The End of Grand Strategy
US Maritime Operations in the Twenty-First Century
In The End of Grand Strategy, Simon Reich and Peter Dombrowski challenge the common view of grand strategy as unitary. They eschew prescription of any one specific approach, chosen from a spectrum that stretches from global primacy to restraint and isolationism, in favor of describing what America’s military actually does, day to day. They argue that a series of fundamental recent changes in the global system, the inevitable jostling of bureaucratic politics, and the practical limitations of field operations combine to ensure that each presidential administration inevitably resorts to a variety of strategies.
Proponents of different American grand strategies have historically focused on the pivotal role of the Navy. In response, Reich and Dombrowski examine six major maritime operations, each of which reflects one major strategy. One size does not fit all, say the authors—the attempt to impose a single overarching blueprint is no longer feasible. Reich and Dombrowski declare that grand strategy, as we know it, is dead. The End of Grand Strategy is essential reading for policymakers, military strategists, and analysts and critics at advocacy groups and think tanks.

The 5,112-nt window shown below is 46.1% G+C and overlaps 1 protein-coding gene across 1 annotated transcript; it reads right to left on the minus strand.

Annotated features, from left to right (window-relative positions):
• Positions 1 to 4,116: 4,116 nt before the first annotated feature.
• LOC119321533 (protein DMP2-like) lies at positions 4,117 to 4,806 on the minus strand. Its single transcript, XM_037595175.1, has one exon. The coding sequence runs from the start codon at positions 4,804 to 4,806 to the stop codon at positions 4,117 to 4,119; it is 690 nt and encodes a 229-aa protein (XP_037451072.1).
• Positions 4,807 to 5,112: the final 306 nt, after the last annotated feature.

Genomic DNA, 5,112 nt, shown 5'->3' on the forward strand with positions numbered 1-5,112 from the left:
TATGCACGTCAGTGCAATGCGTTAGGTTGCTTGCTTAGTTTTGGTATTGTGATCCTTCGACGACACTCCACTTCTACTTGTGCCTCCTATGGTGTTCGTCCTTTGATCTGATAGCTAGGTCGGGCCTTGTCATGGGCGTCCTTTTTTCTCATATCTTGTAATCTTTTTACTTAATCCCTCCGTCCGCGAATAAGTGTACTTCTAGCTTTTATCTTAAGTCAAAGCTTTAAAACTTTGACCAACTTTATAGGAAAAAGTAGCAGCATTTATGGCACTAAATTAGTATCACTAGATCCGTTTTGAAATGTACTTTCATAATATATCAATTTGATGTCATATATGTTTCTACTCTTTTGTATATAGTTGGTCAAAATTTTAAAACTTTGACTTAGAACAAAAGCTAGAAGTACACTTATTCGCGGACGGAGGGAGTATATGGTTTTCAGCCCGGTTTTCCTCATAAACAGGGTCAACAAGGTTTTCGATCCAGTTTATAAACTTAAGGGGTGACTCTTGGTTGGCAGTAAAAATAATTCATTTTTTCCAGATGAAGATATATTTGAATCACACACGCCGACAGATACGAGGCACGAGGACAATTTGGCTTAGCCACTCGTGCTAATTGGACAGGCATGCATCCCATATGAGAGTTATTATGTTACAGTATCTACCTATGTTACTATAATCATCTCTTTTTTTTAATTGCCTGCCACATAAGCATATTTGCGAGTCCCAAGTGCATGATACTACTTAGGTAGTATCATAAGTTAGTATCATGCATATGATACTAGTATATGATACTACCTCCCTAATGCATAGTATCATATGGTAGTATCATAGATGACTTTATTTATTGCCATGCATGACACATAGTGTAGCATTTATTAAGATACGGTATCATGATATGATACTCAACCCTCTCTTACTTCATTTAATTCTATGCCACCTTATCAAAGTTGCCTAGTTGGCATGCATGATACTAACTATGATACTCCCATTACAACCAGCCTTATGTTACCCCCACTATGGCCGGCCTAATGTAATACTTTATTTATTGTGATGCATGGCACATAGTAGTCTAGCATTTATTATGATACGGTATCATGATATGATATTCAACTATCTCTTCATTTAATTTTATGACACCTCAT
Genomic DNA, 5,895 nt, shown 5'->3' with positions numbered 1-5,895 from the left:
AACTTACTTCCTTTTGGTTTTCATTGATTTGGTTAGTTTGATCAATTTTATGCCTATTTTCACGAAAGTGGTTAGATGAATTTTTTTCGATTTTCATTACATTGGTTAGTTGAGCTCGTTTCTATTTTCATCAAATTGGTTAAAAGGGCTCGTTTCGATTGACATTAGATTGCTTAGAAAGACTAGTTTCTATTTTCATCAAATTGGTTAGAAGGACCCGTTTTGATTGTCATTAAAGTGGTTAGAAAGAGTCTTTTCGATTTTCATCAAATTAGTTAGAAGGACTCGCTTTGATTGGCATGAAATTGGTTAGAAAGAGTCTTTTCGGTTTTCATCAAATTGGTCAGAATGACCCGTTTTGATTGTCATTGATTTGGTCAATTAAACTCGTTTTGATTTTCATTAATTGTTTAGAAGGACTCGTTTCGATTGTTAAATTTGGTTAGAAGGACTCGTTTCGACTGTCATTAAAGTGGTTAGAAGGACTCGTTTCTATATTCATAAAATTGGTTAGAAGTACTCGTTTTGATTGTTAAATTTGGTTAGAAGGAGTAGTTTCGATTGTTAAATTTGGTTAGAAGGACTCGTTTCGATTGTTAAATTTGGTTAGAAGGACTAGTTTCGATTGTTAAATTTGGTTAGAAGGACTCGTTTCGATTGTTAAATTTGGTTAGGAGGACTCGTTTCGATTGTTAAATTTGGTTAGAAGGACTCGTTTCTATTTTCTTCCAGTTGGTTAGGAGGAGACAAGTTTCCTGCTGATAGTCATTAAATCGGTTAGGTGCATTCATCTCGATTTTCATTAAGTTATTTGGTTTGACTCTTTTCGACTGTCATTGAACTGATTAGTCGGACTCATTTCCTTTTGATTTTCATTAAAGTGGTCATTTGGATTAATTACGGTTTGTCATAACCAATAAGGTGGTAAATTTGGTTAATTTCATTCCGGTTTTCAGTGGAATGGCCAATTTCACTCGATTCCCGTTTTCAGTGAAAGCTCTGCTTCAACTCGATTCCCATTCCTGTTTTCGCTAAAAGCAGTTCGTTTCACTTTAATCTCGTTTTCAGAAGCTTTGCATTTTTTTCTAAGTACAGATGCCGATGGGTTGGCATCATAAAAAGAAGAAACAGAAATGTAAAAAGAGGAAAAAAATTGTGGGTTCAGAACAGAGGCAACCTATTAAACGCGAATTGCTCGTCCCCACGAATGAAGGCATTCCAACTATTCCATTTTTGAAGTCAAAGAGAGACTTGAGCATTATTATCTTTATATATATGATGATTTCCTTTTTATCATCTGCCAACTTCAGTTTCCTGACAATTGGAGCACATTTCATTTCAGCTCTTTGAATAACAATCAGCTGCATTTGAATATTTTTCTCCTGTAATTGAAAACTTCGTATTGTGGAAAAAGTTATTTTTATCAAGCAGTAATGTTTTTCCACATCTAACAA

Simon Reich is Professor of Global Affairs and Political Science at Rutgers University, Newark. He is the author of Fruits of Fascism and co-author of German Predicament and End of Grand Strategy, all from Cornell, and Global Norms, American Sponsorship and the Emerging Patterns of World Politics and coauthor most recently of Good-bye Hegemony!.
The Fruits of Fascism
Postwar Prosperity in Historical Perspective